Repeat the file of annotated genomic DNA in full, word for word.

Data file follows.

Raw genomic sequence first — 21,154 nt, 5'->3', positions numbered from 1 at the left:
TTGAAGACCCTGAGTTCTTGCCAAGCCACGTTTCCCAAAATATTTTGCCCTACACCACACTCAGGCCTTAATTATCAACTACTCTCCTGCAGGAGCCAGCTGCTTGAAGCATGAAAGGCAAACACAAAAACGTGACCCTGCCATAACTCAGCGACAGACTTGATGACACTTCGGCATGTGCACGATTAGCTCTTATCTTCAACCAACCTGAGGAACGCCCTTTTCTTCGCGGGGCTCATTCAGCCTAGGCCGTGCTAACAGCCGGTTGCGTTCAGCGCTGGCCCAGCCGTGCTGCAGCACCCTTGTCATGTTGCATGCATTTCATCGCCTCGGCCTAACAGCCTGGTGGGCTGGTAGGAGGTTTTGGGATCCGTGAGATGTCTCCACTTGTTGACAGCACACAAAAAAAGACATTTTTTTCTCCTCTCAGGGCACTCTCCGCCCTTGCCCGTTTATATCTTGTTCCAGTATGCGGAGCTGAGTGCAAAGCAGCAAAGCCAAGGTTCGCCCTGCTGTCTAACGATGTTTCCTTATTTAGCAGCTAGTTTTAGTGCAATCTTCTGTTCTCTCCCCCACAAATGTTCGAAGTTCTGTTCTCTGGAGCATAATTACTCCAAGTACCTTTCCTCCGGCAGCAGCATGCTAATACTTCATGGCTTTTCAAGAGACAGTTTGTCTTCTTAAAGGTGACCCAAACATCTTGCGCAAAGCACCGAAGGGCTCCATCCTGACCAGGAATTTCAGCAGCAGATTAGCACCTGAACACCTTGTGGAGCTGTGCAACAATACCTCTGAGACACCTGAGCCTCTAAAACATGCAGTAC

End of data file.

Raw genomic sequence first — 21,154 nt, 5'->3', positions numbered from 1 at the left:
TTGAAGACCCTGAGTTCTTGCCAAGCCACGTTTCCCAAAATATTTTGCCCTACACCACACTCAGGCCTTAATTATCAACTACTCTCCTGCAGGAGCCAGCTGCTTGAAGCATGAAAGGCAAACACAAAAACGTGACCCTGCCATAACTCAGCGACAGACTTGATGACACTTCGGCATGTGCACGATTAGCTCTTATCTTCAACCAACCTGAGGAACGCCCTTTTCTTCGCGGGGCTCATTCAGCCTAGGCCGTGCTAACAGCCGGTTGCGTTCAGCGCTGGCCCAGCCGTGCTGCAGCACCCTTGTCATGTTGCATGCATTTCATCGCCTCGGCCTAACAGCCTGGTGGGCTGGTAGGAGGTTTTGGGATCCGTGAGATGTCTCCACTTGTTGACAGCACACAAAAAAAGACATTTTTTTCTCCTCTCAGGGCACTCTCCGCCCTTGCCCGTTTATATCTTGTTCCAGTATGCGGAGCTGAGTGCAAAGCAGCAAAGCCAAGGTTCGCCCTGCTGTCTAACGATGTTTCCTTATTTAGCAGCTAGTTTTAGTGCAATCTTCTGTTCTCTCCCCCACAAATGTTCGAAGTTCTGTTCTCTGGAGCATAATTACTCCAAGTACCTTTCCTCCGGCAGCAGCATGCTAATACTTCATGGCTTTTCAAGAGACAGTTTGTCTTCTTAAAGGTGACCCAAACATCTTGCGCAAAGCACCGAAGGGCTCCATCCTGACCAGGAATTTCAGCAGCAGATTAGCACCTGAACACCTTGTGGAGCTGTGCAACAATACCTCTGAGACACCTGAGCCTCTAAAACATGCAGTAC